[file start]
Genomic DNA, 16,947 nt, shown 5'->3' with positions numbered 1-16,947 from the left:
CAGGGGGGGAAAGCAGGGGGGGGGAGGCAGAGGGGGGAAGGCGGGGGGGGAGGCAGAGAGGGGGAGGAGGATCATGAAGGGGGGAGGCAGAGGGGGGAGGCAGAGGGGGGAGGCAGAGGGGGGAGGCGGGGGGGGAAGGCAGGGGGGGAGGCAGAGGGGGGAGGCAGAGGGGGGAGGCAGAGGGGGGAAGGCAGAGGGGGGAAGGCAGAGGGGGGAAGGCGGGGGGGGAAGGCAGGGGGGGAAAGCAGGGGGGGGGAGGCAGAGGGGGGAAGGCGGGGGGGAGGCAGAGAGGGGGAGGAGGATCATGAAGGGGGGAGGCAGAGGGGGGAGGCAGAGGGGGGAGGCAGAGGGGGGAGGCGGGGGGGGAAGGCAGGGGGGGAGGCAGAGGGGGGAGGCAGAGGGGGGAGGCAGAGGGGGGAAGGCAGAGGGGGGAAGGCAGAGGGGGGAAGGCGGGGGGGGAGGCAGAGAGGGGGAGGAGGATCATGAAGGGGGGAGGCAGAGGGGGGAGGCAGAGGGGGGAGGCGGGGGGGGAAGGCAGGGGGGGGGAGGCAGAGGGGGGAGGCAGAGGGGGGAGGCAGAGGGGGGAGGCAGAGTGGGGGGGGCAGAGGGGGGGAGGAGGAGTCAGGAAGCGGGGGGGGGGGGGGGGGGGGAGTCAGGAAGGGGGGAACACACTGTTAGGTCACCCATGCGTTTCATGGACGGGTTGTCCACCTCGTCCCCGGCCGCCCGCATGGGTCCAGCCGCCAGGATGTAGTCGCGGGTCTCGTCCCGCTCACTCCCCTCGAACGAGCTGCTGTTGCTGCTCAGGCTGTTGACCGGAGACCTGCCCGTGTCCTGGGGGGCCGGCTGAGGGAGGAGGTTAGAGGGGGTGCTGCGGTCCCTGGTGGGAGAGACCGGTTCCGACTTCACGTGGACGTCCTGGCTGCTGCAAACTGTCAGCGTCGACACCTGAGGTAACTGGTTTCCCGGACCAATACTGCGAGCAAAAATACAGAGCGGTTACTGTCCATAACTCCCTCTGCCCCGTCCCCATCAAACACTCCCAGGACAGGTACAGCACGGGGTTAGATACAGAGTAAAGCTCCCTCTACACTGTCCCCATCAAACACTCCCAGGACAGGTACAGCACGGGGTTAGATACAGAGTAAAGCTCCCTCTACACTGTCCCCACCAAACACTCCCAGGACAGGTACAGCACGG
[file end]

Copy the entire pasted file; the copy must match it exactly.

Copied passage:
Genomic DNA, 16,947 nt, shown 5'->3' with positions numbered 1-16,947 from the left:
CAGGGGGGGAAAGCAGGGGGGGGGAGGCAGAGGGGGGAAGGCGGGGGGGGAGGCAGAGAGGGGGAGGAGGATCATGAAGGGGGGAGGCAGAGGGGGGAGGCAGAGGGGGGAGGCAGAGGGGGGAGGCGGGGGGGGAAGGCAGGGGGGGAGGCAGAGGGGGGAGGCAGAGGGGGGAGGCAGAGGGGGGAAGGCAGAGGGGGGAAGGCAGAGGGGGGAAGGCGGGGGGGGAAGGCAGGGGGGGAAAGCAGGGGGGGGGAGGCAGAGGGGGGAAGGCGGGGGGGAGGCAGAGAGGGGGAGGAGGATCATGAAGGGGGGAGGCAGAGGGGGGAGGCAGAGGGGGGAGGCAGAGGGGGGAGGCGGGGGGGGAAGGCAGGGGGGGAGGCAGAGGGGGGAGGCAGAGGGGGGAGGCAGAGGGGGGAAGGCAGAGGGGGGAAGGCAGAGGGGGGAAGGCGGGGGGGGAGGCAGAGAGGGGGAGGAGGATCATGAAGGGGGGAGGCAGAGGGGGGAGGCAGAGGGGGGAGGCGGGGGGGGAAGGCAGGGGGGGGGAGGCAGAGGGGGGAGGCAGAGGGGGGAGGCAGAGGGGGGAGGCAGAGTGGGGGGGGCAGAGGGGGGGAGGAGGAGTCAGGAAGCGGGGGGGGGGGGGGGGGGGGAGTCAGGAAGGGGGGAACACACTGTTAGGTCACCCATGCGTTTCATGGACGGGTTGTCCACCTCGTCCCCGGCCGCCCGCATGGGTCCAGCCGCCAGGATGTAGTCGCGGGTCTCGTCCCGCTCACTCCCCTCGAACGAGCTGCTGTTGCTGCTCAGGCTGTTGACCGGAGACCTGCCCGTGTCCTGGGGGGCCGGCTGAGGGAGGAGGTTAGAGGGGGTGCTGCGGTCCCTGGTGGGAGAGACCGGTTCCGACTTCACGTGGACGTCCTGGCTGCTGCAAACTGTCAGCGTCGACACCTGAGGTAACTGGTTTCCCGGACCAATACTGCGAGCAAAAATACAGAGCGGTTACTGTCCATAACTCCCTCTGCCCCGTCCCCATCAAACACTCCCAGGACAGGTACAGCACGGGGTTAGATACAGAGTAAAGCTCCCTCTACACTGTCCCCATCAAACACTCCCAGGACAGGTACAGCACGGGGTTAGATACAGAGTAAAGCTCCCTCTACACTGTCCCCACCAAACACTCCCAGGACAGGTACAGCACGG